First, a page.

Property owners risk penalty of €7,230 as amnesty ends
NPPR penalties set to rise by 50% if second-homeowners don’t pay by August 31st
If a property owner has never paid the NPPR charge, they will be liable for an increased fee of €7,230 from September 1st. Photograph: Dara MacDonaill/The Irish Times
Landlords and owners of holiday homes are being urged to settle any outstanding NPPR charges before August 31st 2014 to avoid additional late payment penalties, which could be as high as €7,230.
The Non Principal Private Residence (NPPR) charge of €200 was introduced in 2009 applied people who owned a property that was not their private residence, with exemptions allowed for mobile homes and those involved in judicial separation or divorce. It was replaced with the property tax regime last year, but not all owners of multiple properties have yet complied with the charge.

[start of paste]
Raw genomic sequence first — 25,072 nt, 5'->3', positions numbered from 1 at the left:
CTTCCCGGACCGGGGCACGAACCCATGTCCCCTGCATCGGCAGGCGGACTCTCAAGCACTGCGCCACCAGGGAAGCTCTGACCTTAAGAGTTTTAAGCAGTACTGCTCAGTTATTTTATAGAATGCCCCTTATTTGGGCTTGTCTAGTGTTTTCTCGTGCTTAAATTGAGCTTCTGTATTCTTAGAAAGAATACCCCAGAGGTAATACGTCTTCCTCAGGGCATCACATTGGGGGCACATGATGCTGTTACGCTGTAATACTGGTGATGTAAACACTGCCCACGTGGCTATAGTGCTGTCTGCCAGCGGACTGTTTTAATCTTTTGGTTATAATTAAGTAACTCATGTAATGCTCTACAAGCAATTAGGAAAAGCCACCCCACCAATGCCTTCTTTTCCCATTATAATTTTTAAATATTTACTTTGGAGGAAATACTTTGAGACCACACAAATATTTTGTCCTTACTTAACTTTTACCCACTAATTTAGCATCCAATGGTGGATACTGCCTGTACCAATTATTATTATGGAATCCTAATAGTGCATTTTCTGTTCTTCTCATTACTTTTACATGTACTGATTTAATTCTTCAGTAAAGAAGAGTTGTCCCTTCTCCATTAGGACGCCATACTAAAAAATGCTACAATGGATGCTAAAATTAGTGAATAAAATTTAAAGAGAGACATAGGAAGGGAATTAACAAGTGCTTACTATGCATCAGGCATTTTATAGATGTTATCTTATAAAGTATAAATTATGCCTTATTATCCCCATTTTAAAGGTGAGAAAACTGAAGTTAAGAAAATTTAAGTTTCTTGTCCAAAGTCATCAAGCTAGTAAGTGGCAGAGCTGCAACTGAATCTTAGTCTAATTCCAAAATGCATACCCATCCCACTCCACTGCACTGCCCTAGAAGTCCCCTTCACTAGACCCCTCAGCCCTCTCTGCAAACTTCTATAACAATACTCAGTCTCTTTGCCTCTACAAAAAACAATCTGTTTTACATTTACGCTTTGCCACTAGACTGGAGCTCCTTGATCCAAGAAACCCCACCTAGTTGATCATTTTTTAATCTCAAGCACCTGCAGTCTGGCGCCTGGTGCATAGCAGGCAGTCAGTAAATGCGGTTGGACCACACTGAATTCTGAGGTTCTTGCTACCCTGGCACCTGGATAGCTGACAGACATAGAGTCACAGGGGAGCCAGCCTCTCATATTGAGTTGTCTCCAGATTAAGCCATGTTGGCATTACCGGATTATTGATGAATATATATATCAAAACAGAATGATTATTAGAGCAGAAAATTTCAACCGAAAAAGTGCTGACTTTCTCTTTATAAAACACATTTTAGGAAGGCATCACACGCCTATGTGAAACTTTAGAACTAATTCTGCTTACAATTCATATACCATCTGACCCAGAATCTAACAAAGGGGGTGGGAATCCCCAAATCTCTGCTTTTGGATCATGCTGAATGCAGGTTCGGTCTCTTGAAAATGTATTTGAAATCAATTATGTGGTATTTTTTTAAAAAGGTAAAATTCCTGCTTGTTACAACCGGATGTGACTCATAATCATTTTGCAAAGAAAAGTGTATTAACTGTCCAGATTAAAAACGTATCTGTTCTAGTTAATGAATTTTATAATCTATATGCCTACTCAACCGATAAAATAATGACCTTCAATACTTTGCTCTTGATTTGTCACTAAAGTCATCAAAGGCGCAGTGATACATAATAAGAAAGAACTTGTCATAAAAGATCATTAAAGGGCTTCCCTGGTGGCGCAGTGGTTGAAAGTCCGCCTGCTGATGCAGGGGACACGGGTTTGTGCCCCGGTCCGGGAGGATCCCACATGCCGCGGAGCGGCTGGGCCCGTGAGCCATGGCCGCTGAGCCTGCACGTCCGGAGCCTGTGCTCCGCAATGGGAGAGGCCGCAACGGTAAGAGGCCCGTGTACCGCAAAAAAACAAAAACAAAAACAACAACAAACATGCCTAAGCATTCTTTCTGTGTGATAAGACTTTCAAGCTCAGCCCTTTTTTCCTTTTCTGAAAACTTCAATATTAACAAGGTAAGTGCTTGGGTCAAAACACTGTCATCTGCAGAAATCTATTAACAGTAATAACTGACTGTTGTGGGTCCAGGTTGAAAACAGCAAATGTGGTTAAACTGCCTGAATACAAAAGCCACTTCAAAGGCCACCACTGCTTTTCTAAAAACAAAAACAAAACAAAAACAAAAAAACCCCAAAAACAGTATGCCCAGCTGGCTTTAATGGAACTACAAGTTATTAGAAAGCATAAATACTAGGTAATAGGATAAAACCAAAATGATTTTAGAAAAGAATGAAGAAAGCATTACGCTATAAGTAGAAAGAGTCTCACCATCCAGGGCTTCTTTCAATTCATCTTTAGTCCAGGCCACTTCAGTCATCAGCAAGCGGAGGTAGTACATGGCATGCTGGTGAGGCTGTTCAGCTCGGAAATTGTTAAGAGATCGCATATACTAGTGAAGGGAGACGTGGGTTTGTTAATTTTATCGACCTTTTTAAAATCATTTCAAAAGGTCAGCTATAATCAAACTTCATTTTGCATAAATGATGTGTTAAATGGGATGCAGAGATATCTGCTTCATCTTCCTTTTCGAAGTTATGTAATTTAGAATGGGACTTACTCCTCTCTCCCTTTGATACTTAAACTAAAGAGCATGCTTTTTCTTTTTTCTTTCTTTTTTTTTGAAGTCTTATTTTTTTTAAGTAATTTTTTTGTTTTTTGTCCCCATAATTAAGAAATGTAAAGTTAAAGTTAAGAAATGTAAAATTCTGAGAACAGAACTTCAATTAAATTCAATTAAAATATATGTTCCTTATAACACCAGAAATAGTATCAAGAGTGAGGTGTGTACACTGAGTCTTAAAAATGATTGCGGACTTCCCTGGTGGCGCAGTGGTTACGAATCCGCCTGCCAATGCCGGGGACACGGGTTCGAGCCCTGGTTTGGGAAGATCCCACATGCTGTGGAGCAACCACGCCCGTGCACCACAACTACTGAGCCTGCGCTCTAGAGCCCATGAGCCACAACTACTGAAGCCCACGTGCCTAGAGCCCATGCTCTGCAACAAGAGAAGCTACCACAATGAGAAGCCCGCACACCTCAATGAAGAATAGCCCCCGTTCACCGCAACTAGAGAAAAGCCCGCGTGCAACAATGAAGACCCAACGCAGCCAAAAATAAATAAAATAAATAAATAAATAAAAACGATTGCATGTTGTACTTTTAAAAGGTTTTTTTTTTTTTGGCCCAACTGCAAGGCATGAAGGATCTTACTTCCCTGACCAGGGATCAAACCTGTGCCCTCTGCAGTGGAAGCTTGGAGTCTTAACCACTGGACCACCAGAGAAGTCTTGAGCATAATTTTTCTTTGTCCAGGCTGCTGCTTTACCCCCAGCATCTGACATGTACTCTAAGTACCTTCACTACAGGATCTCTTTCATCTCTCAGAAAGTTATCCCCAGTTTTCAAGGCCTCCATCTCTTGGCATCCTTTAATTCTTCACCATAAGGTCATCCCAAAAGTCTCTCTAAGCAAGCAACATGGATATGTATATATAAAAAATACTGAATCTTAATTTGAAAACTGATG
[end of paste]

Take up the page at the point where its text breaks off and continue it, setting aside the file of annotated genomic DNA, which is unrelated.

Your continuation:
The annual charge of €200 applies for all years 2009-2013 and homeowners who have not yet paid the charge are already liable for late payment charges. For example, someone who has never paid the charge now owes €4,220, while a homeowner who missed payment in 2012 and 2013 owes €1,000.
Up until August 31st 2014, no new late payment penalties will be applied to these existing NPPR liabilities. However, if payment is not made in full by this date, or if settlement terms have not been agreed by that date, an additional late payment fee of € 120 per year will be applied on September 1st. In addition, the homeowner’s entire NPPR liability will be increased by a factor of 50 per cent and then frozen.
This means that if a property owner has never paid the charge, they will be liable for an increased fee of €7,230 from September 1st. Those missing payment in2012 and 2013 will see their penalty increase from €1,000 to €1,860. These penalties apply per property, and non-compliant owners of multiple properties will pay a multiple of these charges.
If the aforementioned penalties are not paid,a charge will be held against the relevant property for twelve years after the fees become due, and it will have to be discharged, in full, before a transfer or sale of the property can be completed.
Property owners can contact the relevant local authority to discuss or pay the charge, or alternatively any charges can be settled at www.nppr.ie.